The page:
What causes us to get hangry?

Source: BBC News

By Sarah Keating

This story is from an episode of Woman’s Hour on BBC Radio 4. It was presented by Jane Garvey and produced by Rory Galloway. To listen to more episodes of Woman’s Hour please click here. Adapted by Sarah Keating.

Two weeks into a low-carbohydrate diet, comedian Jess Fostekew got “hangry”.


“I had a terrible, terrible road rage incident,” she remembers. “The car behind me, which happened to be full of large men, bibbed me for not having gone through a light quickly enough.” After getting out of her car and challenging them to a fight, only to be greeted with laughter, she got back in her car and drove.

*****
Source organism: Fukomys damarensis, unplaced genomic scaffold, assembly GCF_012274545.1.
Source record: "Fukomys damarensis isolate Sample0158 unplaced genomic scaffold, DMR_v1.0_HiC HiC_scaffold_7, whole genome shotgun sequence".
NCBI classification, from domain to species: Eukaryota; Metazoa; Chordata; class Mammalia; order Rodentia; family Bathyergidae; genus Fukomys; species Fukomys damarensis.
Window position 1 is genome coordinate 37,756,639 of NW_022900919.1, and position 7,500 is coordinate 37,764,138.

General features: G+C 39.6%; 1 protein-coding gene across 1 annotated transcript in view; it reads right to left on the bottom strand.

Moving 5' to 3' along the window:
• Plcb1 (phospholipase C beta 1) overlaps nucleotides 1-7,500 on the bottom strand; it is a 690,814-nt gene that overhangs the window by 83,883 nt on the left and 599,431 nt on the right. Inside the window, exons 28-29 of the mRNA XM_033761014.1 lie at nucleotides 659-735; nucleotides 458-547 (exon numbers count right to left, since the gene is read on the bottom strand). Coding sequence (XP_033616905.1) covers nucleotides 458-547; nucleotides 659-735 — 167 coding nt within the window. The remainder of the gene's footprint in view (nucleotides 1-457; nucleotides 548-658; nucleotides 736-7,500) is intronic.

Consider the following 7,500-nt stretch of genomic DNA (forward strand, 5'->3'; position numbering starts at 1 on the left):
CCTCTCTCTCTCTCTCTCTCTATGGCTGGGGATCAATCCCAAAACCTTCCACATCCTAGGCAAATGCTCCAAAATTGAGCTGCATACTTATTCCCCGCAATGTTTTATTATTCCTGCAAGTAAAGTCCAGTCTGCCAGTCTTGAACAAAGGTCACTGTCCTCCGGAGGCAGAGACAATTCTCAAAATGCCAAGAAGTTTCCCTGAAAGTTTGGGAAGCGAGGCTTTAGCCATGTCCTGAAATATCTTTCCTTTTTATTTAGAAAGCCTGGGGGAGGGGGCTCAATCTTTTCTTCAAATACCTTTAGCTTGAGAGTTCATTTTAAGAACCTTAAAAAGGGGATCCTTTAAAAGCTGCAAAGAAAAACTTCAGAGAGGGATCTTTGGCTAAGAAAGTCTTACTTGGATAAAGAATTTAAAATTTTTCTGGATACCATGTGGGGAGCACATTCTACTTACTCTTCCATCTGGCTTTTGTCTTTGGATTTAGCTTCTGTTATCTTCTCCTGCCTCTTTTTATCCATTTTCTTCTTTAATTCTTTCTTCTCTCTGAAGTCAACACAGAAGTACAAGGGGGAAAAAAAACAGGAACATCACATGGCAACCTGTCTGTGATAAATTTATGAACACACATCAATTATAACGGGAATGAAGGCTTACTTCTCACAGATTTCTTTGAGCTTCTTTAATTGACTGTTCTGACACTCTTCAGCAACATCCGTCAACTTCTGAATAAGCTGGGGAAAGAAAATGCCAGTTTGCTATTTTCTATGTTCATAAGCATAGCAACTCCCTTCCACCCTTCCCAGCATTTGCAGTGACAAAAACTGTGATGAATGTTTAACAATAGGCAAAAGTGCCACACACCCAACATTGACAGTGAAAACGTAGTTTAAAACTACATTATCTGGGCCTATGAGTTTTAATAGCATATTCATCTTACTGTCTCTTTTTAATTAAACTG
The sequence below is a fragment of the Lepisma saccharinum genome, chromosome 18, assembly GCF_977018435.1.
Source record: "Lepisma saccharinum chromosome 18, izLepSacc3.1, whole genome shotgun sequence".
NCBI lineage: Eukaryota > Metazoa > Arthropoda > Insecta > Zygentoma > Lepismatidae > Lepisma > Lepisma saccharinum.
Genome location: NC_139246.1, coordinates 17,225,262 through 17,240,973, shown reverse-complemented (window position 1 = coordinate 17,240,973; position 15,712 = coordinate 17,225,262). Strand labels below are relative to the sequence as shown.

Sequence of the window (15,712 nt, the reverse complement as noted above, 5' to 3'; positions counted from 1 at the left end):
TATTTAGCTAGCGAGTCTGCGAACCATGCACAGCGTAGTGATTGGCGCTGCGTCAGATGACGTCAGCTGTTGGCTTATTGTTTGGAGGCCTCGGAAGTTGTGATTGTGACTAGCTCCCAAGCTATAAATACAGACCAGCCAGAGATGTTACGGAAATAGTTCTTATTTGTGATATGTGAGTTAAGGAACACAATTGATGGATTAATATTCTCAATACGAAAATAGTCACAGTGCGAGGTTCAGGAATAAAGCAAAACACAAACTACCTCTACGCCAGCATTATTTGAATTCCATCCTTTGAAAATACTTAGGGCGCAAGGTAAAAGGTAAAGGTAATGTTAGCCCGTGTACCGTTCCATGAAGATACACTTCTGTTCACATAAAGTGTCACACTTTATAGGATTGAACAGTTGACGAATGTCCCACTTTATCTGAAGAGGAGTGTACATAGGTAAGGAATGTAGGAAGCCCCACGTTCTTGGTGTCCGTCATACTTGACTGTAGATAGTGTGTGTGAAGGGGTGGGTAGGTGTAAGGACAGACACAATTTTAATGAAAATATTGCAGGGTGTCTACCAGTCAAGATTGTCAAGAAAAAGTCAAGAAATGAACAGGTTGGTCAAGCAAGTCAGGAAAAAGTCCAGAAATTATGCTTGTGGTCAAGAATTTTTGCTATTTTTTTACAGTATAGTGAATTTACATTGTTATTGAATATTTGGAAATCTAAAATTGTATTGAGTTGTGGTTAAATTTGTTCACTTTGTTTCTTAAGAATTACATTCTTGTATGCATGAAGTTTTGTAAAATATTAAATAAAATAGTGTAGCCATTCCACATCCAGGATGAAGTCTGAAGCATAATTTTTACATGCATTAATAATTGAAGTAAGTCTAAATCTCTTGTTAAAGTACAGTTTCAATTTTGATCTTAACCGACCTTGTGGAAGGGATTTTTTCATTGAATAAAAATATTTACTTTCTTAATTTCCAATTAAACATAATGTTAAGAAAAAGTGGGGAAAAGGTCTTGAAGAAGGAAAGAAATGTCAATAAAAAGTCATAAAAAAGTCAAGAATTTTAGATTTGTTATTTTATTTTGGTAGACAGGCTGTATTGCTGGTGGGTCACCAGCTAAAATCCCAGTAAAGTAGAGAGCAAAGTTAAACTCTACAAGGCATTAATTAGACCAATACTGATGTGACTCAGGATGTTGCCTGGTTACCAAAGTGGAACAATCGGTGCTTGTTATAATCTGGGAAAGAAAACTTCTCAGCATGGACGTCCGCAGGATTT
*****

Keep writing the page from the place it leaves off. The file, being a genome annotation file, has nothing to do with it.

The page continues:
“I pulled over and I sobbed – rageful sobs – and then vowed to never ever give up carbs again.”

“We’ve long recognised that hunger leads to irritability in science,” says Sophie Medlin, lecturer in nutrition and dietetics from Kings College London. “But the wonderful world of social media has merged the two words for us and now we know it as ‘hanger’.

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Categories: Brain, Food, The Muslim Times

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